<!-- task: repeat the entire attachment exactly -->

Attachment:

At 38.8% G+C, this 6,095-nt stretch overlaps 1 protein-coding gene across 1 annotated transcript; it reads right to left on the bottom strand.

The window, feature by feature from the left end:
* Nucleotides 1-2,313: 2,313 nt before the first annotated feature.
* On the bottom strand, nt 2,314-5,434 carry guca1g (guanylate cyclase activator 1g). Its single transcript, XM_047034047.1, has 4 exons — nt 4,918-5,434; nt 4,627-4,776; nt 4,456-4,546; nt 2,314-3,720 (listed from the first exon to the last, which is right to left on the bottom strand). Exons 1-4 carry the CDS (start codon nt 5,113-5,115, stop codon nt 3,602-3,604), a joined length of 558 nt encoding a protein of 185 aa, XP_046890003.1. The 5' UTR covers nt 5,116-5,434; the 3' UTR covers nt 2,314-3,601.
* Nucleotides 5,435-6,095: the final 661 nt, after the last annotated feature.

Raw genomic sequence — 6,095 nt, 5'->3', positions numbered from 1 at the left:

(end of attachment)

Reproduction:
At 38.8% G+C, this 6,095-nt stretch overlaps 1 protein-coding gene across 1 annotated transcript; it reads right to left on the bottom strand.

The window, feature by feature from the left end:
* Nucleotides 1-2,313: 2,313 nt before the first annotated feature.
* On the bottom strand, nt 2,314-5,434 carry guca1g (guanylate cyclase activator 1g). Its single transcript, XM_047034047.1, has 4 exons — nt 4,918-5,434; nt 4,627-4,776; nt 4,456-4,546; nt 2,314-3,720 (listed from the first exon to the last, which is right to left on the bottom strand). Exons 1-4 carry the CDS (start codon nt 5,113-5,115, stop codon nt 3,602-3,604), a joined length of 558 nt encoding a protein of 185 aa, XP_046890003.1. The 5' UTR covers nt 5,116-5,434; the 3' UTR covers nt 2,314-3,601.
* Nucleotides 5,435-6,095: the final 661 nt, after the last annotated feature.

Raw genomic sequence — 6,095 nt, 5'->3', positions numbered from 1 at the left: